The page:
When you hire an estate agent to help sell your home, you will be looking for a quick sale. Chances are, you will be in a homebuying chain, and if your home doesn’t sell, you can’t move into your next property.
But things don’t always go to plan. There are many problems that can crop up that cause your property to sit on the market for a long period, unsold, or that cause potential sales to fall through.
Before you put your home on the market, make sure there are no issues that might cause problems selling your home.
However, when problems emerge, you need to know what to do to fix them.
Japanese Knotweed is a major problem for homeowners and interested buyers alike. This destructive and invasive plant can cause real problems for your home. It can literally grow through concrete.
Selling a home that has Japanese Knotweed could prove to be problematic. A buyer’s survey will spot the knotweed, and it is likely that it will result in the mortgage company putting a stop to the sale while the knotweed is present.
Pulling these plants up, using weed-killer, digging up the roots, and denying them sunlight are all techniques that many people will apply to try and rid themselves of this garden pest. However, these methods won’t work in the long term. You will see your Japanese Knotweed return.
And, in order to sell your home, you will need a completely clean bill of health. This means getting ahead of the curve by having your Japanese Knotweed removed by a professional.
Hiring qualified Tree surgeons will be an essential step in removing the offending Japanese Knotweed. Once they have carried out their work, they will be able to check to make sure the plant has definitely gone for good.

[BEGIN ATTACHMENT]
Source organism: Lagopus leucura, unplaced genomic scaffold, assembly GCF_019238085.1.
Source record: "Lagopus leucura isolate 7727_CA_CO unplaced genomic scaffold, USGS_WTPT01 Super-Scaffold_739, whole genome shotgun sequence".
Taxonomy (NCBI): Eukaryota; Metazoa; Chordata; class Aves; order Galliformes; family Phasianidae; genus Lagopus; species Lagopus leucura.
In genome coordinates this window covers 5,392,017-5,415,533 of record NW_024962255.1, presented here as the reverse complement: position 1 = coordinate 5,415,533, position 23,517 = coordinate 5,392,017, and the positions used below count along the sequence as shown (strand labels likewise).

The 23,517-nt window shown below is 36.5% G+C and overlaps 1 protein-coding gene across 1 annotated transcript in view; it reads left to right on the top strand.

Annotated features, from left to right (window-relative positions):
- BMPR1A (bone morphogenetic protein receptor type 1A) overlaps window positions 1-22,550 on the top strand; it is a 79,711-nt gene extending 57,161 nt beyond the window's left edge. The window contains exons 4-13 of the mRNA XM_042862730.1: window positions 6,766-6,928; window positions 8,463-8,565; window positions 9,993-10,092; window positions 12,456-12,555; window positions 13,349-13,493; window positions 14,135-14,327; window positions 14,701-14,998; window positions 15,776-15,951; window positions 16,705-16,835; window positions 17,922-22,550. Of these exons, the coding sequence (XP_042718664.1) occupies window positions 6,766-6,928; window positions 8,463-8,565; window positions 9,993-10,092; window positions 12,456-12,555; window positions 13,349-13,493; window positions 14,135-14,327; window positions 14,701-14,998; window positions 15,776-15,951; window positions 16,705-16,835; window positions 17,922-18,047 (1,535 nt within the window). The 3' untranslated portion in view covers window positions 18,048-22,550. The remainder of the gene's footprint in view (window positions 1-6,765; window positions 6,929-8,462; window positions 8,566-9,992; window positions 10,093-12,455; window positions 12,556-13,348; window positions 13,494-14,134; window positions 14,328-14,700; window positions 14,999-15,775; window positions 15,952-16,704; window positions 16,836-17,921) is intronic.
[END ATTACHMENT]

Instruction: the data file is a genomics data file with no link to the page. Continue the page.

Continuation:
Issues With Land Rights
A major problem that many sellers face when selling their property is that the land that it is on might not legally be theirs.
It is entirely possible that you could be the homeowner, but not actually own the land that the home is on.
Leasehold properties can be problematic. There will be an agreement with the landowner that you can live on the land for a fixed period of time, but this still may cause alarm bells to ring for a potential lender.
If the buyer’s mortgage lender, surveyors, or lawyers see a problem with the lease, they might stop the sale going through.
If your property is on land that you do not own, get your solicitor to check the land registry before you put the house on the market. This will save you from a nasty surprise later on the sales process.
If your home is subject to any lease problems, then these can be addressed before you contact a vendor to put the house on the market. If a lease is due to expire in the future, ensuring there are no gaps before the lease gets renewed will help ease mortgage uncertainties.